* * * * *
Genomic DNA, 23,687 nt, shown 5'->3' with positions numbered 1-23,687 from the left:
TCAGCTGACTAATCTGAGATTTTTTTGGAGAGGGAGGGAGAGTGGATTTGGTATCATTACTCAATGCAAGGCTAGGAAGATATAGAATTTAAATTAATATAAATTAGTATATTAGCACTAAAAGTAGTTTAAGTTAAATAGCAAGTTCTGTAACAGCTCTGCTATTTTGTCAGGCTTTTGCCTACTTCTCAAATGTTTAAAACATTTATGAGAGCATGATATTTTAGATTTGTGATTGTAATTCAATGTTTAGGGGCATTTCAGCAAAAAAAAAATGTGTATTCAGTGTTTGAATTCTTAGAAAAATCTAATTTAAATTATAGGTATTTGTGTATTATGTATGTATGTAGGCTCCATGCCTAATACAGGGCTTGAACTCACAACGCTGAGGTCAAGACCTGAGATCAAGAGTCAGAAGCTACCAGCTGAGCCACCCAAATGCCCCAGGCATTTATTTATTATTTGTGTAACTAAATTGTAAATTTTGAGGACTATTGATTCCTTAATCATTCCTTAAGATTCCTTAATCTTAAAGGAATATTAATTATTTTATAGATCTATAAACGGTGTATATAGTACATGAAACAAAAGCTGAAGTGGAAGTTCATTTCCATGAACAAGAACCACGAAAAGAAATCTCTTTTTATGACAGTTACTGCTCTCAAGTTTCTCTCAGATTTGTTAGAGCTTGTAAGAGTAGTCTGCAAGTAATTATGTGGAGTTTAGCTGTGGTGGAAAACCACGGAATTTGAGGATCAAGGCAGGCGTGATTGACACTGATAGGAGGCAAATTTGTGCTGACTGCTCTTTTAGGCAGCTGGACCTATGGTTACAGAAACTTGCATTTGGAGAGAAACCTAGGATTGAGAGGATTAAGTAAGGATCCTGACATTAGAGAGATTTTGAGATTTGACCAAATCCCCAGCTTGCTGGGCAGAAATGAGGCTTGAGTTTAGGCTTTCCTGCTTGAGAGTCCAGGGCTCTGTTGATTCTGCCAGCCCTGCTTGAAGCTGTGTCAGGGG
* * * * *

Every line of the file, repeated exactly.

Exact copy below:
Genomic DNA, 23,687 nt, shown 5'->3' with positions numbered 1-23,687 from the left:
TCAGCTGACTAATCTGAGATTTTTTTGGAGAGGGAGGGAGAGTGGATTTGGTATCATTACTCAATGCAAGGCTAGGAAGATATAGAATTTAAATTAATATAAATTAGTATATTAGCACTAAAAGTAGTTTAAGTTAAATAGCAAGTTCTGTAACAGCTCTGCTATTTTGTCAGGCTTTTGCCTACTTCTCAAATGTTTAAAACATTTATGAGAGCATGATATTTTAGATTTGTGATTGTAATTCAATGTTTAGGGGCATTTCAGCAAAAAAAAAATGTGTATTCAGTGTTTGAATTCTTAGAAAAATCTAATTTAAATTATAGGTATTTGTGTATTATGTATGTATGTAGGCTCCATGCCTAATACAGGGCTTGAACTCACAACGCTGAGGTCAAGACCTGAGATCAAGAGTCAGAAGCTACCAGCTGAGCCACCCAAATGCCCCAGGCATTTATTTATTATTTGTGTAACTAAATTGTAAATTTTGAGGACTATTGATTCCTTAATCATTCCTTAAGATTCCTTAATCTTAAAGGAATATTAATTATTTTATAGATCTATAAACGGTGTATATAGTACATGAAACAAAAGCTGAAGTGGAAGTTCATTTCCATGAACAAGAACCACGAAAAGAAATCTCTTTTTATGACAGTTACTGCTCTCAAGTTTCTCTCAGATTTGTTAGAGCTTGTAAGAGTAGTCTGCAAGTAATTATGTGGAGTTTAGCTGTGGTGGAAAACCACGGAATTTGAGGATCAAGGCAGGCGTGATTGACACTGATAGGAGGCAAATTTGTGCTGACTGCTCTTTTAGGCAGCTGGACCTATGGTTACAGAAACTTGCATTTGGAGAGAAACCTAGGATTGAGAGGATTAAGTAAGGATCCTGACATTAGAGAGATTTTGAGATTTGACCAAATCCCCAGCTTGCTGGGCAGAAATGAGGCTTGAGTTTAGGCTTTCCTGCTTGAGAGTCCAGGGCTCTGTTGATTCTGCCAGCCCTGCTTGAAGCTGTGTCAGGGG